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Ban urges Arab League to listen to people's voices and support democratic reforms

29 March 2012 – Secretary-General Ban Ki-moon today urged members of the League of Arab States to listen to their people and embrace democratic transitions in the region which, since last year, has witnessed a wave of popular uprisings calling for greater freedoms.

“The winds of change will not cease to blow. For decades the people of the Arab world have seen tyrannies topple and democracies emerge in Europe, Asia and Africa,” Mr. Ban said in his remarks to the League of Arab States Summit in Baghdad, Iraq. “My message to you is simple. It draws on all that we have seen and all that we know. Listen to the people.”

Since December 2010, the series of revolutionary movements – known collectively as the Arab Spring – have led to a change of governments in Tunisia, Egypt, Libya and Yemen, and to uprisings in Bahrain and Syria, among other countries.

“The Arab peoples are calling for dignity, freedom and human rights,” Mr. Ban said, adding that the Arab Awakening has given a new sense of purpose to the League, and reiterating the commitment of the United Nations to work with it to promote peace and stability in the region.

The UN chief emphasized that for transitions to succeed, reforms must be genuine, governments must foster inclusive dialogue, women must be at the centre of the region’s future, and new opportunities and jobs must be created for young people.

“Arab countries need to give their youth a compelling view of the future as well as creating 50 million jobs within the next decade to absorb young entrants into the workforce,” Mr. Ban said.

The Secretary-General stressed that now, more than ever, the ties between the League and the UN have become closer and are bringing more tangible results, as shown by the appointment of their joint envoy in Syria, Kofi Annan, whose six-point proposal to end the crisis in Syria was accepted by Syrian authorities on Tuesday.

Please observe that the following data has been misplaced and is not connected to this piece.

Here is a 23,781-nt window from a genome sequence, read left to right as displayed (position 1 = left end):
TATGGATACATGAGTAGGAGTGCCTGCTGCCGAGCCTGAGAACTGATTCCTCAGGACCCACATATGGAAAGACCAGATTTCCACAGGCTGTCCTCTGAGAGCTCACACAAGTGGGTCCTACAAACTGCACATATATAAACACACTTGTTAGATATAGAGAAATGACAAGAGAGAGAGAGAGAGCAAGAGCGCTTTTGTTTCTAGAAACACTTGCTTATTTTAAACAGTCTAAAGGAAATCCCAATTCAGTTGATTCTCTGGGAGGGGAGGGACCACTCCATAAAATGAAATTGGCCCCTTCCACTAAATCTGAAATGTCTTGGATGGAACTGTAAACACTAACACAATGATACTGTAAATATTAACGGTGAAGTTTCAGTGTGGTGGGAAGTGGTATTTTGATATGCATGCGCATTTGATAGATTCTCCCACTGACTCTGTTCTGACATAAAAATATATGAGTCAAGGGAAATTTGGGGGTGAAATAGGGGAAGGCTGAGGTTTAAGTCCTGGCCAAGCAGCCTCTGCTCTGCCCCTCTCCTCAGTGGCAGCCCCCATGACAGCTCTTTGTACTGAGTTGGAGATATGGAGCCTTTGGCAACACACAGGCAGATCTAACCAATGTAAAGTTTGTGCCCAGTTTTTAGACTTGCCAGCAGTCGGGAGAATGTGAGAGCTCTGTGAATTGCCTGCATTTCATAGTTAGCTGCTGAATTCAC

Mr. Annan’s plan, which was endorsed by the Security Council last week, seeks to stop the violence and the killing, give access to humanitarian agencies, release detainees, and kick-start an inclusive political dialogue.

“It is essential that President Assad put those commitments into immediate effect. The world is waiting for commitments to be translated into action. The key here is implementation,” Mr. Ban said, adding that the opposition should also cooperate fully with the proposal to ensure the violence stops immediately.

“The arc is clear: toward more freedom, not less; toward transparent, inclusive, accountable governance,” the Secretary-General told Arab leaders. “You have the power to deliver the economic growth and national renewal that will turn the current awakening into a full blossoming for the people of the Arab world. I urge you today and in the coming months and years to put your people first.”

Mr. Ban also spoke about the current situation between Israelis and Palestinians. Noting that Palestinians have a legitimate right to an independent and viable State, and Israelis have a legitimate right to live in peace and security, he encouraged their leaders to “show courage and vision to reach a historic agreement” on their differences.

“Together, we must create the conditions for meaningful negotiations that will resolve the core issues of the conflict and end the occupation that started in 1967,” he told the audience at the League of Arab States gathering.

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